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Colts quarterback Andrew Luck works through drills on the first full day of practice during Colts Training Camp at Grand Park in Westfield.

WESTFIELD — Andrew Luck is leading the Indianapolis Colts into the Super Bowl.

Every afternoon for the past three days.

At least in the eyes of head coach Frank Reich.

As Luck continues to rehab a nagging calf strain and sit out the team’s full on-field practices, the 29-year-old quarterback is making the most of walkthroughs.

Reich noted the pace of the indoor practices allows for more snaps than full-team sessions. He and his coaching staff script 60 to 70 plays for each walkthrough, averaging more than one snap per minute.

“It’s game speed until the snap,” Reich said. “So what we mean by that is, we’re in the huddle and you should think you’re in the Super Bowl. We’re playing in the Super Bowl today. At 3:40, we’ve got a Super Bowl game. Andrew’s really good at putting himself in that moment. We want the body language, the tone of his voice in the huddle.

“It’s amazing. There’s science behind this, too, but you can fool your nervous system into thinking that this is real. That’s what we want Andrew, and our whole team, to do. This is live reps, man. It’s not physically live, but in every other way, it’s live. You can get so much done there. Andrew’s doing a phenomenal job.”

Luck’s return to full-team drills still is an open question.

In addition to walkthroughs, the quarterback again is working with throwing guru Tom House — the man who helped him end his three-year shoulder saga last season. Reich views tape of those sessions and likes what he’s seeing.

Luck likely will be re-evaluated Friday as the Colts assess his return to practice.

“We’ll just continue to take that day by day,” Reich said. “But (walkthroughs are) another sign to us that we feel like there’s more than one way to get prepared.”


Third-string quarterback Phillip Walker led a touchdown drive to end Thursday’s practice in a two-minute drill.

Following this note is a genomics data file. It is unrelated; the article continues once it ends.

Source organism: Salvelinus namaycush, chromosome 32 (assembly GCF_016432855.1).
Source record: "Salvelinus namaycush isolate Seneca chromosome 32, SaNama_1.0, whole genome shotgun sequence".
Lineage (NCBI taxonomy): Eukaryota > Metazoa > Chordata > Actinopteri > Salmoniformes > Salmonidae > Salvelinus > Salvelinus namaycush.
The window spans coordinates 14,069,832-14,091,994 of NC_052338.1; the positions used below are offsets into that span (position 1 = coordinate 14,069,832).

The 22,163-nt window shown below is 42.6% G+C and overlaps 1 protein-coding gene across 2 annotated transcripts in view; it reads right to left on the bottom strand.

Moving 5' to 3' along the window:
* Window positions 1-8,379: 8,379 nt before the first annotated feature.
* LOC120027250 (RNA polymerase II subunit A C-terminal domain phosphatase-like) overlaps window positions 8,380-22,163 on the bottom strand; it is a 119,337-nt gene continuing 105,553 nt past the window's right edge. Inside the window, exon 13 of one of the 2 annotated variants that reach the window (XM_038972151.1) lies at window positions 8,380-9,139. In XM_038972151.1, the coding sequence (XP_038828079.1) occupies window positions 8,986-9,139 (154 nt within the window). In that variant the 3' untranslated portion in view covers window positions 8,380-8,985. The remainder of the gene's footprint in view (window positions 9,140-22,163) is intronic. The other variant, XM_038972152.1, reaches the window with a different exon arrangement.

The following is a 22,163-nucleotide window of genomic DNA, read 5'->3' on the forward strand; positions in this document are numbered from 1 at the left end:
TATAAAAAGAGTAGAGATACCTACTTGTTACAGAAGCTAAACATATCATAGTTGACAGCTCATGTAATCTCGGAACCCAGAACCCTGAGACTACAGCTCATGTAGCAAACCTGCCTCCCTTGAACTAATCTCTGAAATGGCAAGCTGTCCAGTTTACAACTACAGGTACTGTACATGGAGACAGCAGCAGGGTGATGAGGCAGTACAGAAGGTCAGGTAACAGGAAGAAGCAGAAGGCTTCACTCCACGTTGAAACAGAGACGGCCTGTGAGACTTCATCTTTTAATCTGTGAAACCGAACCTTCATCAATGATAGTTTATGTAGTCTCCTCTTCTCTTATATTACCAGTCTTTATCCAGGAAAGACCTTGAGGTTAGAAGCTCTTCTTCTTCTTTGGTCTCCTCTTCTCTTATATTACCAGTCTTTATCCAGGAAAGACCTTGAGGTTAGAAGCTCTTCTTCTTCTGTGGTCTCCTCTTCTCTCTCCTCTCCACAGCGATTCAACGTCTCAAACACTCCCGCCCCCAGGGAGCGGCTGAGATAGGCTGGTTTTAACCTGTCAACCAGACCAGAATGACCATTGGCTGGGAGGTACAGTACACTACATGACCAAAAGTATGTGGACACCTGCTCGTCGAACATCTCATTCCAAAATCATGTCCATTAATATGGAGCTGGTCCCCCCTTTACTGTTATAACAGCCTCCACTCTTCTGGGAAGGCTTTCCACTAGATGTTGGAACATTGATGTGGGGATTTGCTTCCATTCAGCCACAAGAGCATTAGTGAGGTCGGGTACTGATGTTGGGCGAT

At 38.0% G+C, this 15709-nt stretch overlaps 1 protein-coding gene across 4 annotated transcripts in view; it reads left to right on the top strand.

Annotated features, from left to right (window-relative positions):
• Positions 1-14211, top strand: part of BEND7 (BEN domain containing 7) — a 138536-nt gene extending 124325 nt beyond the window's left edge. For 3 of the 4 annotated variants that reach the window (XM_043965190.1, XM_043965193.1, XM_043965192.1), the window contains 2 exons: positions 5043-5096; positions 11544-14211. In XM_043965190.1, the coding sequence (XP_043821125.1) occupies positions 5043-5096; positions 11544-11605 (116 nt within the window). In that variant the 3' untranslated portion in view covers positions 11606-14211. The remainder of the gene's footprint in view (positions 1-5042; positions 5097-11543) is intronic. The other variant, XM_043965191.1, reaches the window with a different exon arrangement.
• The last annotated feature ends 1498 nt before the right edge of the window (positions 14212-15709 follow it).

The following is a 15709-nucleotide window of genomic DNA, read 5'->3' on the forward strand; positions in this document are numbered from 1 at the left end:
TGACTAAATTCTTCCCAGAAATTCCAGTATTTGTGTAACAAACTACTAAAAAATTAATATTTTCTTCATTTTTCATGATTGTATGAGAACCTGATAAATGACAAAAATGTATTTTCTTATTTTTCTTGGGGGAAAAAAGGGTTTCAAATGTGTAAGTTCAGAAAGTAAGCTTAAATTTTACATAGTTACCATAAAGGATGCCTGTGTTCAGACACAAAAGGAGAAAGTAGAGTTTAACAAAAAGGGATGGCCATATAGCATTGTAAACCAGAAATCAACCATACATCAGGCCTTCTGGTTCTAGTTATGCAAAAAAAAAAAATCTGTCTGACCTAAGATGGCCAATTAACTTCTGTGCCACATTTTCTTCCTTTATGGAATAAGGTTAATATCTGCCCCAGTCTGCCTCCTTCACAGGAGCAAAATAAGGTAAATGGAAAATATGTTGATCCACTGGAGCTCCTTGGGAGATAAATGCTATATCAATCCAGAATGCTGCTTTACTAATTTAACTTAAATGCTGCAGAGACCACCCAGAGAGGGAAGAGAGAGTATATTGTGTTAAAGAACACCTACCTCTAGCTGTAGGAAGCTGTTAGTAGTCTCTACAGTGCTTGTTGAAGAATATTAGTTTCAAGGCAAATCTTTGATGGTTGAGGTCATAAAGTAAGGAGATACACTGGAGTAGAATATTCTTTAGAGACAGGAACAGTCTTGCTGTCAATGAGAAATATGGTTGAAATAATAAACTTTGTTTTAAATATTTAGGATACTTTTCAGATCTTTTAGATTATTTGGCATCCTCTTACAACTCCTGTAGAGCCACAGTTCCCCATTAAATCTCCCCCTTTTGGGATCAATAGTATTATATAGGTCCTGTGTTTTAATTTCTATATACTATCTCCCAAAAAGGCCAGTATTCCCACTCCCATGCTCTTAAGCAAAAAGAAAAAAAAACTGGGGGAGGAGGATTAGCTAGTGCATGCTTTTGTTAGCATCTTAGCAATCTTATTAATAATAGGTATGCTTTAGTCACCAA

The Colts faced a third down at the 10-yard line on the final play when Walker threw to a spot in the end zone, and wide receiver Reece Fountain made a leaping catch.

“It was nice,” Reich said. “We’re doing a two-minute drill in a situation where we’re ready to take a field goal if we have to. But you get a one-on-one matchup, Reece has a great route. That kind of big-play making is what we need.”


T.Y. Hilton had an outstanding series early in team drills.

The veteran wide receiver’s first big play gained about 30 yards on a pass from Jacoby Brissett. The ball was slightly underthrown, and a defender cut off Hilton’s path back to the pass. He still made the catch, stetching his hands toward the ground like a baseball shortstop and securing the ball with his fingertips.

An earlier play stood out for Reich.

“He’s just unbelievable,” he said. “He made two catches today. The one, I’m standing right behind the quarterback, the ball’s thrown, it’s a deep-over route — I’ve seen a million of these — the ball comes out of his hand, and in my brain I’m saying, ‘Yeah, there’s no way T.Y.’s getting to that.’ I mean, literally, I’m saying there’s no way. And next thing I know, I look up, he makes the play. So that’s the value he brings.”


Defensive end Kemoko Turay returned after missing four practices with a shoulder injury. Rookie wide receiver Parris Campbell and rookie defensive end Ben Banogu remained out for the third straight practice with undisclosed ailments.

Tight end Jack Doyle also was sidelined for a second straight day with an oblique injury.

“Jack’s a pro, just have a lot of confidence in him,” Reich said. “We don’t want to rush anything. Mentally, we all know where Jack is. So it’s just a question of physically getting him right. I said to him the other day, ‘Hey, let’s use this as a positive.’ It just gives him more time. More time to get his strength back, more time to recover. He’ll be ready to go.”

THB sports editor George Bremer has covered the Indianapolis Colts since 2010. He occasionally sports a beard that can rival Andrew Luck's, but he lacks arm strength and durability.